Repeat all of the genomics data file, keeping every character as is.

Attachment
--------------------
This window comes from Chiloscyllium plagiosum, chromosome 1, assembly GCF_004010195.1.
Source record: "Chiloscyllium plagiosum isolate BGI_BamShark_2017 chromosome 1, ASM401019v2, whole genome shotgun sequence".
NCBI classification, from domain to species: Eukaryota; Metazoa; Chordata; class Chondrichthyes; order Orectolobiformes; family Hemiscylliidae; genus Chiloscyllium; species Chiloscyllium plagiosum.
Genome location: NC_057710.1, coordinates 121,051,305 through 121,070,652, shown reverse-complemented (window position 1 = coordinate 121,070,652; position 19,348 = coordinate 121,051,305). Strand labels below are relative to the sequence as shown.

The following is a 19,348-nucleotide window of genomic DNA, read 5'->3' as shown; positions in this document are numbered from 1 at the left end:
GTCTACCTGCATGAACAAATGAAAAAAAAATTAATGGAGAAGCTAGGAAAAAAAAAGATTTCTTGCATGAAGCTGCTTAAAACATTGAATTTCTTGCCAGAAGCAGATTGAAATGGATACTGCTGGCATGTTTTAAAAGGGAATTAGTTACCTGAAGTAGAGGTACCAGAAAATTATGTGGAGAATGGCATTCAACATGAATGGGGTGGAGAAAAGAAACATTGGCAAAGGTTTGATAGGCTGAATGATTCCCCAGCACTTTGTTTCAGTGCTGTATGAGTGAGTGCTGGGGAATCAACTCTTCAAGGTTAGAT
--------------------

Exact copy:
This window comes from Chiloscyllium plagiosum, chromosome 1, assembly GCF_004010195.1.
Source record: "Chiloscyllium plagiosum isolate BGI_BamShark_2017 chromosome 1, ASM401019v2, whole genome shotgun sequence".
NCBI classification, from domain to species: Eukaryota; Metazoa; Chordata; class Chondrichthyes; order Orectolobiformes; family Hemiscylliidae; genus Chiloscyllium; species Chiloscyllium plagiosum.
Genome location: NC_057710.1, coordinates 121,051,305 through 121,070,652, shown reverse-complemented (window position 1 = coordinate 121,070,652; position 19,348 = coordinate 121,051,305). Strand labels below are relative to the sequence as shown.

The following is a 19,348-nucleotide window of genomic DNA, read 5'->3' as shown; positions in this document are numbered from 1 at the left end:
GTCTACCTGCATGAACAAATGAAAAAAAAATTAATGGAGAAGCTAGGAAAAAAAAAGATTTCTTGCATGAAGCTGCTTAAAACATTGAATTTCTTGCCAGAAGCAGATTGAAATGGATACTGCTGGCATGTTTTAAAAGGGAATTAGTTACCTGAAGTAGAGGTACCAGAAAATTATGTGGAGAATGGCATTCAACATGAATGGGGTGGAGAAAAGAAACATTGGCAAAGGTTTGATAGGCTGAATGATTCCCCAGCACTTTGTTTCAGTGCTGTATGAGTGAGTGCTGGGGAATCAACTCTTCAAGGTTAGAT